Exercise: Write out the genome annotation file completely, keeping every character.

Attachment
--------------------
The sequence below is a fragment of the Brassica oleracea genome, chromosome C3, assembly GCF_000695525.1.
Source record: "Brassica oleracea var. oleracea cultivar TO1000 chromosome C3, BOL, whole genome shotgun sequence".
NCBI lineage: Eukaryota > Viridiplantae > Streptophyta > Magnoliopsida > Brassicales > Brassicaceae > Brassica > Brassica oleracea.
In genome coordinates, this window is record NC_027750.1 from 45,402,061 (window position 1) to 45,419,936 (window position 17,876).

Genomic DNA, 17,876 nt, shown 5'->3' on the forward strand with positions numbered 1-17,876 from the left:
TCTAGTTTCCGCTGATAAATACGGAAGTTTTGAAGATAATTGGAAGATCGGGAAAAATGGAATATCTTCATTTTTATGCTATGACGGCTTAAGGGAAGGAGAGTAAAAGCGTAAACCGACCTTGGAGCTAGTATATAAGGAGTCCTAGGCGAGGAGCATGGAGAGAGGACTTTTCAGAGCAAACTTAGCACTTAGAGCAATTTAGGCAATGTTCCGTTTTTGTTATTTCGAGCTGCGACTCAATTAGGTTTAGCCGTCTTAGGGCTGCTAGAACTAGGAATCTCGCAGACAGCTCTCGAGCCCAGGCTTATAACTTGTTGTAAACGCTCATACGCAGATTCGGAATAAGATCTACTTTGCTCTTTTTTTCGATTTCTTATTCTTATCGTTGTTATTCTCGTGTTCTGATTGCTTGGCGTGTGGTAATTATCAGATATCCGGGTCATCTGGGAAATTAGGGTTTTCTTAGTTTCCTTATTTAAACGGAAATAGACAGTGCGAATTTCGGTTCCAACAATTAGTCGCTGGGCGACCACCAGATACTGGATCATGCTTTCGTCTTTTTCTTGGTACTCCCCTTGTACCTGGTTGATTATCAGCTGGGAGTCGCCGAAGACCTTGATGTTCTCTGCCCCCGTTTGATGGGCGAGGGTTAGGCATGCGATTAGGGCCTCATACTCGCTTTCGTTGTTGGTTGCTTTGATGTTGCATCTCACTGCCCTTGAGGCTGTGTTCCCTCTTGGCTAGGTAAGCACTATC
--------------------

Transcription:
The sequence below is a fragment of the Brassica oleracea genome, chromosome C3, assembly GCF_000695525.1.
Source record: "Brassica oleracea var. oleracea cultivar TO1000 chromosome C3, BOL, whole genome shotgun sequence".
NCBI lineage: Eukaryota > Viridiplantae > Streptophyta > Magnoliopsida > Brassicales > Brassicaceae > Brassica > Brassica oleracea.
In genome coordinates, this window is record NC_027750.1 from 45,402,061 (window position 1) to 45,419,936 (window position 17,876).

Genomic DNA, 17,876 nt, shown 5'->3' on the forward strand with positions numbered 1-17,876 from the left:
TCTAGTTTCCGCTGATAAATACGGAAGTTTTGAAGATAATTGGAAGATCGGGAAAAATGGAATATCTTCATTTTTATGCTATGACGGCTTAAGGGAAGGAGAGTAAAAGCGTAAACCGACCTTGGAGCTAGTATATAAGGAGTCCTAGGCGAGGAGCATGGAGAGAGGACTTTTCAGAGCAAACTTAGCACTTAGAGCAATTTAGGCAATGTTCCGTTTTTGTTATTTCGAGCTGCGACTCAATTAGGTTTAGCCGTCTTAGGGCTGCTAGAACTAGGAATCTCGCAGACAGCTCTCGAGCCCAGGCTTATAACTTGTTGTAAACGCTCATACGCAGATTCGGAATAAGATCTACTTTGCTCTTTTTTTCGATTTCTTATTCTTATCGTTGTTATTCTCGTGTTCTGATTGCTTGGCGTGTGGTAATTATCAGATATCCGGGTCATCTGGGAAATTAGGGTTTTCTTAGTTTCCTTATTTAAACGGAAATAGACAGTGCGAATTTCGGTTCCAACAATTAGTCGCTGGGCGACCACCAGATACTGGATCATGCTTTCGTCTTTTTCTTGGTACTCCCCTTGTACCTGGTTGATTATCAGCTGGGAGTCGCCGAAGACCTTGATGTTCTCTGCCCCCGTTTGATGGGCGAGGGTTAGGCATGCGATTAGGGCCTCATACTCGCTTTCGTTGTTGGTTGCTTTGATGTTGCATCTCACTGCCCTTGAGGCTGTGTTCCCTCTTGGCTAGGTAAGCACTATC